How FARC Deal Could Change The Way Colombians Treat Each Other

Decades of war between FARC guerrillas and the government seem to have made aggression a widespread social trait in Colombia that's reflected in cases of domestic violence, bullying at school and a tendency to talk tough. The peace deal could help

Celebrating the peace deal with balloons in Bogota on Aug. 24
Celebrating the peace deal with balloons in Bogota on Aug. 24
Cristina de la Torre


BOGOTÁ â€" Has the prospect of peace in Colombia, a country that has seen five decades of fighting between communist guerrillas and government troops, changed the way Colombians speak to one another?

Tired of war, Colombians may be starting to shed the aggressive discourse that has been prevalent in our society.

People’s tone and words are changing as we approach the moment when we decide whether to continue this war or end it. On Oct. 2, we will be voting in a referendum that decides the fate of a peace deal struck between the communist Revolutionary Armed Forces of Colombia (FARC) and the government. By voting, we would also be deciding whether to stop or continue the language of hate and vengeance that has been pervasive in Colombia thanks to the prevalence of drug trafficking and crime.

This is no small feat. The public debate about the peace deal has protagonists who have faced each other in battle. Yet, both sides are changing their talk.

President Juan Manuel Santos has said he recognizes the state's responsibility in the murder of scores of members of the Patriotic Union, a leftist party, in the 1980s and 90s by right-wing paramilitaries and gangsters. General Alberto Mejía, the army chief, has been telling his troops that peace is victory. Rodrigo Londoño, FARC's supreme leader better known by the nom de guerre Timochenko, recently declared that his greatest satisfaction is to have "won peace."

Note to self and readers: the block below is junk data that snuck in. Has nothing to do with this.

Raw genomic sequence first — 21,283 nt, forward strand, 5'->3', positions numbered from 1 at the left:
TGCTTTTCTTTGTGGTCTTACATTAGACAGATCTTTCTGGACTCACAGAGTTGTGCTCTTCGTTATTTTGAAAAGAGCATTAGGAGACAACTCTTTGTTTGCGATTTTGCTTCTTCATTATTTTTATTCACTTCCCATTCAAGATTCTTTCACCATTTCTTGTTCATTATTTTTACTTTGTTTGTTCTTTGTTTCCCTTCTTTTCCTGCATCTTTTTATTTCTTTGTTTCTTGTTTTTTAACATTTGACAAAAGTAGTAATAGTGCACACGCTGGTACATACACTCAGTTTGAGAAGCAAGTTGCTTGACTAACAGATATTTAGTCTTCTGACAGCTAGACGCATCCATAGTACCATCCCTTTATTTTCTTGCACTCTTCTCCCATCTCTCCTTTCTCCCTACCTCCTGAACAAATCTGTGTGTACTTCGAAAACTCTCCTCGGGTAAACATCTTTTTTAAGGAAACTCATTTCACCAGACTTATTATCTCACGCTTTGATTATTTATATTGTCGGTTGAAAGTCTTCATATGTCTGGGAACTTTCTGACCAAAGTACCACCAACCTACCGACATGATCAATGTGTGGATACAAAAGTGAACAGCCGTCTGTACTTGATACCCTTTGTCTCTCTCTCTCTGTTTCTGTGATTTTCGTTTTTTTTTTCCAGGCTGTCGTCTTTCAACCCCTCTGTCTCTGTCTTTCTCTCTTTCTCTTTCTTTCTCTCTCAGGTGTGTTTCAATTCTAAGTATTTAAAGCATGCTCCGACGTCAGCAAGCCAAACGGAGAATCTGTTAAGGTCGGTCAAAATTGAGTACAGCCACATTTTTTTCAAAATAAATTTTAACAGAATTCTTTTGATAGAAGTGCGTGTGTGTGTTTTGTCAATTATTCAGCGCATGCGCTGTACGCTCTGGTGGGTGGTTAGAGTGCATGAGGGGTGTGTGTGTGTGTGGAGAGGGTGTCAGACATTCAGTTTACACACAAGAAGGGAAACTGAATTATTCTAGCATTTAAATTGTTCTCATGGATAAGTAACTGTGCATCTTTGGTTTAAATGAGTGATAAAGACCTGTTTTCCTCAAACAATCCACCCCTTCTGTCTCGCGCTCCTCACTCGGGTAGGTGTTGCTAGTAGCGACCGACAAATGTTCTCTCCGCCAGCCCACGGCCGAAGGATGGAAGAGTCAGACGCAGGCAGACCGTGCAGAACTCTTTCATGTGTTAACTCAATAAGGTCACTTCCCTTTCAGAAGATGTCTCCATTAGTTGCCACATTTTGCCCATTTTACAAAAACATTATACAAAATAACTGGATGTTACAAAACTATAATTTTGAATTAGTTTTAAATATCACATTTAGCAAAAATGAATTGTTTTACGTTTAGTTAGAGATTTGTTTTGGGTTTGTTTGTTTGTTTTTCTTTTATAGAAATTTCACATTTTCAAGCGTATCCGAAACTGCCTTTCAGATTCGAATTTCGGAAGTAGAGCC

Drenched in tears, Pablo Catatumbo, another FARC commander, apologized "with sincere humility" to the families of 12 kidnapped lawmakers that FARC shot dead in 2007. The response of victims who have faced FARC’s violence may seem to indicate a willingness to forgive if the culprits show they are sorry. Are these signs that Colombia may become a nation whose people have reconciled?

That would be a different country from the one we’ve had so far, which the sociologist Medófilo Medina describes as one of "pervasive violence" that has engulfed mainstream social culture. Colombia has had an "anything goes" mentality where there’s amorality, violence in personal relations, veneration of a militaristic state, and celebration of paramilitaries and guerrillas. In this society, vindictive speech and deceit are the daily currency of political debate, and double standards are a virtue.